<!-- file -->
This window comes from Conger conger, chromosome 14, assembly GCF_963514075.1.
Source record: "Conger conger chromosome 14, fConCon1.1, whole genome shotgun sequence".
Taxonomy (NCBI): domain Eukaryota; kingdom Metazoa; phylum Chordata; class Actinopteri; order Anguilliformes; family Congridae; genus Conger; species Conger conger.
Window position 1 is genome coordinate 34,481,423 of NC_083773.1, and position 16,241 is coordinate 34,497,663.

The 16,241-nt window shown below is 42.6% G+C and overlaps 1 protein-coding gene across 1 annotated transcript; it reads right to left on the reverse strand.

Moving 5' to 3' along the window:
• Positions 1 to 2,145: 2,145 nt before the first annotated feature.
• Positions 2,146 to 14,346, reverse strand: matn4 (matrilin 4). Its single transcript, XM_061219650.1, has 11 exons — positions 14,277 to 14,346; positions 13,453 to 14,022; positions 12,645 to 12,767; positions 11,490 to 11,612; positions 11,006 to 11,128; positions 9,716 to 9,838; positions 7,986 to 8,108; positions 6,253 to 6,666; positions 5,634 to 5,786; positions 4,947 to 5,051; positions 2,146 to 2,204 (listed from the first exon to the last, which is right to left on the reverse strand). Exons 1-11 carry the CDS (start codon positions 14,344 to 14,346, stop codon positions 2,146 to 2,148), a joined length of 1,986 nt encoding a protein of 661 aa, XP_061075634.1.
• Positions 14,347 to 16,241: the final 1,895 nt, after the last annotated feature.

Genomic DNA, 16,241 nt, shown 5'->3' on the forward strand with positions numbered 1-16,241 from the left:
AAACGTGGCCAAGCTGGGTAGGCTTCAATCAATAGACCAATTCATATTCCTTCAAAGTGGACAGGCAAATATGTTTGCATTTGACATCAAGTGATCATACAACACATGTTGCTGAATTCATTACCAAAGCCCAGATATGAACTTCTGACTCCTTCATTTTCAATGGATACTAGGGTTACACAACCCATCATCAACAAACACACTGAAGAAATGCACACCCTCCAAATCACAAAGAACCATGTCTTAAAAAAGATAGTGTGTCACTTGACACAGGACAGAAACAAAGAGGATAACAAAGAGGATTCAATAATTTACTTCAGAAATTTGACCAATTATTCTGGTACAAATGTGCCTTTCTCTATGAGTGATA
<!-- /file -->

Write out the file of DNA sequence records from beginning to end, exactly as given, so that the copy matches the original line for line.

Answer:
This window comes from Conger conger, chromosome 14, assembly GCF_963514075.1.
Source record: "Conger conger chromosome 14, fConCon1.1, whole genome shotgun sequence".
Taxonomy (NCBI): domain Eukaryota; kingdom Metazoa; phylum Chordata; class Actinopteri; order Anguilliformes; family Congridae; genus Conger; species Conger conger.
Window position 1 is genome coordinate 34,481,423 of NC_083773.1, and position 16,241 is coordinate 34,497,663.

The 16,241-nt window shown below is 42.6% G+C and overlaps 1 protein-coding gene across 1 annotated transcript; it reads right to left on the reverse strand.

Moving 5' to 3' along the window:
• Positions 1 to 2,145: 2,145 nt before the first annotated feature.
• Positions 2,146 to 14,346, reverse strand: matn4 (matrilin 4). Its single transcript, XM_061219650.1, has 11 exons — positions 14,277 to 14,346; positions 13,453 to 14,022; positions 12,645 to 12,767; positions 11,490 to 11,612; positions 11,006 to 11,128; positions 9,716 to 9,838; positions 7,986 to 8,108; positions 6,253 to 6,666; positions 5,634 to 5,786; positions 4,947 to 5,051; positions 2,146 to 2,204 (listed from the first exon to the last, which is right to left on the reverse strand). Exons 1-11 carry the CDS (start codon positions 14,344 to 14,346, stop codon positions 2,146 to 2,148), a joined length of 1,986 nt encoding a protein of 661 aa, XP_061075634.1.
• Positions 14,347 to 16,241: the final 1,895 nt, after the last annotated feature.

Genomic DNA, 16,241 nt, shown 5'->3' on the forward strand with positions numbered 1-16,241 from the left:
AAACGTGGCCAAGCTGGGTAGGCTTCAATCAATAGACCAATTCATATTCCTTCAAAGTGGACAGGCAAATATGTTTGCATTTGACATCAAGTGATCATACAACACATGTTGCTGAATTCATTACCAAAGCCCAGATATGAACTTCTGACTCCTTCATTTTCAATGGATACTAGGGTTACACAACCCATCATCAACAAACACACTGAAGAAATGCACACCCTCCAAATCACAAAGAACCATGTCTTAAAAAAGATAGTGTGTCACTTGACACAGGACAGAAACAAAGAGGATAACAAAGAGGATTCAATAATTTACTTCAGAAATTTGACCAATTATTCTGGTACAAATGTGCCTTTCTCTATGAGTGATA